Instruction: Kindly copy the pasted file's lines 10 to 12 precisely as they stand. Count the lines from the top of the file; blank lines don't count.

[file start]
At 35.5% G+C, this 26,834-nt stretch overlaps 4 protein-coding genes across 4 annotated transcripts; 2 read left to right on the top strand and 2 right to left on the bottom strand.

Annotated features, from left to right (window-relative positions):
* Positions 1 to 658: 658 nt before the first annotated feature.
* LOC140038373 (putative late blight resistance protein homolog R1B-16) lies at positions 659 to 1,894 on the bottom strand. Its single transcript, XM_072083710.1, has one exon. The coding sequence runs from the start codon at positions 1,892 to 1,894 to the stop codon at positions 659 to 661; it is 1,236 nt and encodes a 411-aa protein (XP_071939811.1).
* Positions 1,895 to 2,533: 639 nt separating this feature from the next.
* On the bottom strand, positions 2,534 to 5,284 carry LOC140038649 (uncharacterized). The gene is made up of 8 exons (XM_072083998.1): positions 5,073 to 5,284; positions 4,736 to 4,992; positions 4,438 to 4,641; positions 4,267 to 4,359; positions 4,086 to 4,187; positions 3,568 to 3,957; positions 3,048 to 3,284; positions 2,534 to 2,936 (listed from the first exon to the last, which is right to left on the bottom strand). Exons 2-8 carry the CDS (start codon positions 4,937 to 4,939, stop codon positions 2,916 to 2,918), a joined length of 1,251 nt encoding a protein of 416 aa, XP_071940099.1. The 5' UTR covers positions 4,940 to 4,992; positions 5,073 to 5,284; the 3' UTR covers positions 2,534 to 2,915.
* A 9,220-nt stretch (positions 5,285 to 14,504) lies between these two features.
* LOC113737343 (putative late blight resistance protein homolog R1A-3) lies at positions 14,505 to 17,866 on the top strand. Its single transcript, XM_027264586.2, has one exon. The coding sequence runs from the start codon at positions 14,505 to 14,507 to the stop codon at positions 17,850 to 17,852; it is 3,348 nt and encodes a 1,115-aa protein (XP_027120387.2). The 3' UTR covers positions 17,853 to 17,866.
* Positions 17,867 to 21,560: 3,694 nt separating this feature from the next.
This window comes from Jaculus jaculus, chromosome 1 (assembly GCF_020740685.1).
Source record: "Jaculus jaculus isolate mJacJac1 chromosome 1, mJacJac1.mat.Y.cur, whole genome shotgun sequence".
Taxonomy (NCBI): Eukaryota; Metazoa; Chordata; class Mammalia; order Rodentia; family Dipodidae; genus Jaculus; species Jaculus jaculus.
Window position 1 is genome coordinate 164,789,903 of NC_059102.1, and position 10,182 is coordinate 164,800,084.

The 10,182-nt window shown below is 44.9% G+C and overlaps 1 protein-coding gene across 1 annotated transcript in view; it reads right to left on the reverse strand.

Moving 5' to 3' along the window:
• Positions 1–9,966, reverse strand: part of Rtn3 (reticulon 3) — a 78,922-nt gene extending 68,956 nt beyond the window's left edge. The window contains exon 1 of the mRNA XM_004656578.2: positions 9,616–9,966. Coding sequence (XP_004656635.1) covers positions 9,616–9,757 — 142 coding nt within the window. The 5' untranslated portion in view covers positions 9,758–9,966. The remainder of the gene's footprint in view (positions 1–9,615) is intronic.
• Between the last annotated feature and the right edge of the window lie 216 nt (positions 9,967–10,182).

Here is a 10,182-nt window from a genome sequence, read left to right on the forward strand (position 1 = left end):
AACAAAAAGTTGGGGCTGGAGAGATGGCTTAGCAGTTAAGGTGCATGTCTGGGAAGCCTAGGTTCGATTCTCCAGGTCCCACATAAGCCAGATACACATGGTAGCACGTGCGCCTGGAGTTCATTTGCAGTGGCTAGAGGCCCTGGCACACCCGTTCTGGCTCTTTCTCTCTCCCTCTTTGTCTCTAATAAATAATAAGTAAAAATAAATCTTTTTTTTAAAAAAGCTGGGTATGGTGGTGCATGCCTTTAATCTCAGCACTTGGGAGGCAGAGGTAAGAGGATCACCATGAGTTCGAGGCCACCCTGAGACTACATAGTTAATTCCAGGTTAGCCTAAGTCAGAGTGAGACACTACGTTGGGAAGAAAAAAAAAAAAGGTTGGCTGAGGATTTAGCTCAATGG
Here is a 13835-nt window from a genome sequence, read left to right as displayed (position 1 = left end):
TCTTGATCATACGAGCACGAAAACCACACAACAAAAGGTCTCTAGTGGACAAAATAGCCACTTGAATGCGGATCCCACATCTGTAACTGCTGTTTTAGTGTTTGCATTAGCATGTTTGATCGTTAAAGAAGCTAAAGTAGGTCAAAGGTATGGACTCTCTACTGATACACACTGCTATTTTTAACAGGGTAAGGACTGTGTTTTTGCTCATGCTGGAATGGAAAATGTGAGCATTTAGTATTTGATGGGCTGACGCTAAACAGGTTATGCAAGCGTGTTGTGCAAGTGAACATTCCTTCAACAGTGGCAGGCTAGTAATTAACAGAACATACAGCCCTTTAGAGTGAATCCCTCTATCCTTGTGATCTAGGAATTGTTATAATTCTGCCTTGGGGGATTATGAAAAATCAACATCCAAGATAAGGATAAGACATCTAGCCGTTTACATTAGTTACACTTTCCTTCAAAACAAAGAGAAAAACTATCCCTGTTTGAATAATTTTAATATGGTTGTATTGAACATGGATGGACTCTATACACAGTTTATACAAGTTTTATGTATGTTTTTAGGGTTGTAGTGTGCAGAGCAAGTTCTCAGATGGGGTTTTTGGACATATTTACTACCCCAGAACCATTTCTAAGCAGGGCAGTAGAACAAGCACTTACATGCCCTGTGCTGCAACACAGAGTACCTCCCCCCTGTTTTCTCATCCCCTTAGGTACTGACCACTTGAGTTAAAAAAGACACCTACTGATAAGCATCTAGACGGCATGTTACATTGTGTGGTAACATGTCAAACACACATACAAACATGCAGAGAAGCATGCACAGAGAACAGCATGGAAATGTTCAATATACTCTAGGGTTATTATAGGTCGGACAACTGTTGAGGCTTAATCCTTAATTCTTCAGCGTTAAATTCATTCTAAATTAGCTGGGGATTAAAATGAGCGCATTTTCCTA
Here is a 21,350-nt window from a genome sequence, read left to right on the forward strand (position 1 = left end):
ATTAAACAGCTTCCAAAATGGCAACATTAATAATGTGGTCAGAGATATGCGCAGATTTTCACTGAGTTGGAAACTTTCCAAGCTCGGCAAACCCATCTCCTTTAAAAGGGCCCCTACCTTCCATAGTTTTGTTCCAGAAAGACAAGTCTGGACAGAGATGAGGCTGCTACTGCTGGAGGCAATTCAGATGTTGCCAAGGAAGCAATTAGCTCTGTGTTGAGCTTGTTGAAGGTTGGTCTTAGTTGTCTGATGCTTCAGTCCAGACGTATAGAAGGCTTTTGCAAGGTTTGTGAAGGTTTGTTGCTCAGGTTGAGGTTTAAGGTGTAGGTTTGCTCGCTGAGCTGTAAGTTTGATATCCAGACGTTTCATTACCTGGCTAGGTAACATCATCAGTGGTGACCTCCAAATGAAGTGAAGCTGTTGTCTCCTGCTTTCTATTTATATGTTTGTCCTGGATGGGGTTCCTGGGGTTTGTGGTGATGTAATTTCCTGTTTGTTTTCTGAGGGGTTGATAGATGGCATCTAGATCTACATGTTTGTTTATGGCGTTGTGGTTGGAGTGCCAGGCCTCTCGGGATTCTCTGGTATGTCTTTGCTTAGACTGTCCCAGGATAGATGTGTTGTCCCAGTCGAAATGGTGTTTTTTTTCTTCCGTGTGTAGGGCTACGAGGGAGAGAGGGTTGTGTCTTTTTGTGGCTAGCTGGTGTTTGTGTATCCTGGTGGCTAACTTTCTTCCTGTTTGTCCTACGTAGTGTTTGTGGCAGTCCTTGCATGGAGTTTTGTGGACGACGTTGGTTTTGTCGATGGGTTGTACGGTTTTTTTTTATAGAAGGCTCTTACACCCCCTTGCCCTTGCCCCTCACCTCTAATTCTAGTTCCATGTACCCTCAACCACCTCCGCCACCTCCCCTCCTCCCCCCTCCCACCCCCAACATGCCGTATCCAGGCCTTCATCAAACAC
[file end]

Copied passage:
This window comes from Jaculus jaculus, chromosome 1 (assembly GCF_020740685.1).
Source record: "Jaculus jaculus isolate mJacJac1 chromosome 1, mJacJac1.mat.Y.cur, whole genome shotgun sequence".
Taxonomy (NCBI): Eukaryota; Metazoa; Chordata; class Mammalia; order Rodentia; family Dipodidae; genus Jaculus; species Jaculus jaculus.